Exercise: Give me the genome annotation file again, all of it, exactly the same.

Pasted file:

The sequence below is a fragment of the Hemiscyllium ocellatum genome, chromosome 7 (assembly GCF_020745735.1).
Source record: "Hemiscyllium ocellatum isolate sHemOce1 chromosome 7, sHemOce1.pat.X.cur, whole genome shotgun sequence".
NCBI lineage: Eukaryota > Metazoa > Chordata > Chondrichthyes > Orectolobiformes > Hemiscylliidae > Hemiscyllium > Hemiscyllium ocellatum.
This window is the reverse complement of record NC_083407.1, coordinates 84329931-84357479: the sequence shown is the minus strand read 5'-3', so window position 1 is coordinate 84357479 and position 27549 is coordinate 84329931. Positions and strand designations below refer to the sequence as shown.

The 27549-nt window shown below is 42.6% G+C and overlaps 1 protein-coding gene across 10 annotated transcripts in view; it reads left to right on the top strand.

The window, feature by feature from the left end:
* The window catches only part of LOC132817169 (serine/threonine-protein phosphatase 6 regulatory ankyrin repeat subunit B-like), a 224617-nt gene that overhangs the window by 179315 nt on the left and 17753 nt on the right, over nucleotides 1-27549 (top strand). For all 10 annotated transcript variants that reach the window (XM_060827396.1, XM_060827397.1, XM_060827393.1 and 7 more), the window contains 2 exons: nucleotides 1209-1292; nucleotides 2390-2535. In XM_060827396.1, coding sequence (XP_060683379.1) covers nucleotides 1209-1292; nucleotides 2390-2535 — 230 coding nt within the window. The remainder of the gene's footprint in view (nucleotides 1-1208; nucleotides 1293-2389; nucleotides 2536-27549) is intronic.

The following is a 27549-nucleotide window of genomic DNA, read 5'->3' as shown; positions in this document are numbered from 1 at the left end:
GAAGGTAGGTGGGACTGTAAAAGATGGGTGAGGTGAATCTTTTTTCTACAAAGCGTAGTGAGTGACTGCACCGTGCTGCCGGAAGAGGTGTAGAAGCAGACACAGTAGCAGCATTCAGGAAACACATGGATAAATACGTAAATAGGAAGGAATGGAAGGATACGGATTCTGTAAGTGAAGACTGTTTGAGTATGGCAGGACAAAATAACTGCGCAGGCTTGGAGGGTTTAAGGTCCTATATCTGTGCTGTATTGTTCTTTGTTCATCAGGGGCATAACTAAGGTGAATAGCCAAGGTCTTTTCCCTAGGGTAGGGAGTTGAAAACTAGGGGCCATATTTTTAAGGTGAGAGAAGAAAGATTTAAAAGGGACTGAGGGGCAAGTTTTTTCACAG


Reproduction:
The sequence below is a fragment of the Hemiscyllium ocellatum genome, chromosome 7 (assembly GCF_020745735.1).
Source record: "Hemiscyllium ocellatum isolate sHemOce1 chromosome 7, sHemOce1.pat.X.cur, whole genome shotgun sequence".
NCBI lineage: Eukaryota > Metazoa > Chordata > Chondrichthyes > Orectolobiformes > Hemiscylliidae > Hemiscyllium > Hemiscyllium ocellatum.
This window is the reverse complement of record NC_083407.1, coordinates 84329931-84357479: the sequence shown is the minus strand read 5'-3', so window position 1 is coordinate 84357479 and position 27549 is coordinate 84329931. Positions and strand designations below refer to the sequence as shown.

The 27549-nt window shown below is 42.6% G+C and overlaps 1 protein-coding gene across 10 annotated transcripts in view; it reads left to right on the top strand.

The window, feature by feature from the left end:
* The window catches only part of LOC132817169 (serine/threonine-protein phosphatase 6 regulatory ankyrin repeat subunit B-like), a 224617-nt gene that overhangs the window by 179315 nt on the left and 17753 nt on the right, over nucleotides 1-27549 (top strand). For all 10 annotated transcript variants that reach the window (XM_060827396.1, XM_060827397.1, XM_060827393.1 and 7 more), the window contains 2 exons: nucleotides 1209-1292; nucleotides 2390-2535. In XM_060827396.1, coding sequence (XP_060683379.1) covers nucleotides 1209-1292; nucleotides 2390-2535 — 230 coding nt within the window. The remainder of the gene's footprint in view (nucleotides 1-1208; nucleotides 1293-2389; nucleotides 2536-27549) is intronic.

The following is a 27549-nucleotide window of genomic DNA, read 5'->3' as shown; positions in this document are numbered from 1 at the left end:
GAAGGTAGGTGGGACTGTAAAAGATGGGTGAGGTGAATCTTTTTTCTACAAAGCGTAGTGAGTGACTGCACCGTGCTGCCGGAAGAGGTGTAGAAGCAGACACAGTAGCAGCATTCAGGAAACACATGGATAAATACGTAAATAGGAAGGAATGGAAGGATACGGATTCTGTAAGTGAAGACTGTTTGAGTATGGCAGGACAAAATAACTGCGCAGGCTTGGAGGGTTTAAGGTCCTATATCTGTGCTGTATTGTTCTTTGTTCATCAGGGGCATAACTAAGGTGAATAGCCAAGGTCTTTTCCCTAGGGTAGGGAGTTGAAAACTAGGGGCCATATTTTTAAGGTGAGAGAAGAAAGATTTAAAAGGGACTGAGGGGCAAGTTTTTTCACAG